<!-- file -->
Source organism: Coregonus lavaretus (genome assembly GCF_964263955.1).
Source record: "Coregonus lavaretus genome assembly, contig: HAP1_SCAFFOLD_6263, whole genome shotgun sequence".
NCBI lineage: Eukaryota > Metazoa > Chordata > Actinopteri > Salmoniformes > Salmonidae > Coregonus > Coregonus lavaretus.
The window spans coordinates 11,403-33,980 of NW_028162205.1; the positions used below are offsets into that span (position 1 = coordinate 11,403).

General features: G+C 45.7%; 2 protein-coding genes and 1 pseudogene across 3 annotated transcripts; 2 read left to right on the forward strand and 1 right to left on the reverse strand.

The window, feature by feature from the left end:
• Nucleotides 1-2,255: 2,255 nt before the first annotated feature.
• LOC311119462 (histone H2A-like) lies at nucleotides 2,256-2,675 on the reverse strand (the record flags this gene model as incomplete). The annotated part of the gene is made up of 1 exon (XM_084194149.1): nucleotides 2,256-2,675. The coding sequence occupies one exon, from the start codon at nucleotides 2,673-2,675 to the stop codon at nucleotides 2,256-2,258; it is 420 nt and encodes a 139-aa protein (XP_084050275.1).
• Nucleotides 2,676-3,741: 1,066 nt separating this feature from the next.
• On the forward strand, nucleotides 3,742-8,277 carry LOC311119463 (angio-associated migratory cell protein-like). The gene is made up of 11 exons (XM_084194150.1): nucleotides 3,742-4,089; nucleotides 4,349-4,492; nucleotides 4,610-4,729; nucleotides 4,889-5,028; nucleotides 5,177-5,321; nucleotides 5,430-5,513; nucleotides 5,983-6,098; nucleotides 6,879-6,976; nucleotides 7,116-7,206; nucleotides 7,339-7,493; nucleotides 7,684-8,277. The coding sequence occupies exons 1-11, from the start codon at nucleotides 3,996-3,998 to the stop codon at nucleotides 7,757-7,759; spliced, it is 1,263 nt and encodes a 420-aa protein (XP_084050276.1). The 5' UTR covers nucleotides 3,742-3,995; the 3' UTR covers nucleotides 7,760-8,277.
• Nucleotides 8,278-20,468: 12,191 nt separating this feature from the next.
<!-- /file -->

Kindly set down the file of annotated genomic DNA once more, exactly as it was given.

Source organism: Coregonus lavaretus (genome assembly GCF_964263955.1).
Source record: "Coregonus lavaretus genome assembly, contig: HAP1_SCAFFOLD_6263, whole genome shotgun sequence".
NCBI lineage: Eukaryota > Metazoa > Chordata > Actinopteri > Salmoniformes > Salmonidae > Coregonus > Coregonus lavaretus.
The window spans coordinates 11,403-33,980 of NW_028162205.1; the positions used below are offsets into that span (position 1 = coordinate 11,403).

General features: G+C 45.7%; 2 protein-coding genes and 1 pseudogene across 3 annotated transcripts; 2 read left to right on the forward strand and 1 right to left on the reverse strand.

The window, feature by feature from the left end:
• Nucleotides 1-2,255: 2,255 nt before the first annotated feature.
• LOC311119462 (histone H2A-like) lies at nucleotides 2,256-2,675 on the reverse strand (the record flags this gene model as incomplete). The annotated part of the gene is made up of 1 exon (XM_084194149.1): nucleotides 2,256-2,675. The coding sequence occupies one exon, from the start codon at nucleotides 2,673-2,675 to the stop codon at nucleotides 2,256-2,258; it is 420 nt and encodes a 139-aa protein (XP_084050275.1).
• Nucleotides 2,676-3,741: 1,066 nt separating this feature from the next.
• On the forward strand, nucleotides 3,742-8,277 carry LOC311119463 (angio-associated migratory cell protein-like). The gene is made up of 11 exons (XM_084194150.1): nucleotides 3,742-4,089; nucleotides 4,349-4,492; nucleotides 4,610-4,729; nucleotides 4,889-5,028; nucleotides 5,177-5,321; nucleotides 5,430-5,513; nucleotides 5,983-6,098; nucleotides 6,879-6,976; nucleotides 7,116-7,206; nucleotides 7,339-7,493; nucleotides 7,684-8,277. The coding sequence occupies exons 1-11, from the start codon at nucleotides 3,996-3,998 to the stop codon at nucleotides 7,757-7,759; spliced, it is 1,263 nt and encodes a 420-aa protein (XP_084050276.1). The 5' UTR covers nucleotides 3,742-3,995; the 3' UTR covers nucleotides 7,760-8,277.
• Nucleotides 8,278-20,468: 12,191 nt separating this feature from the next.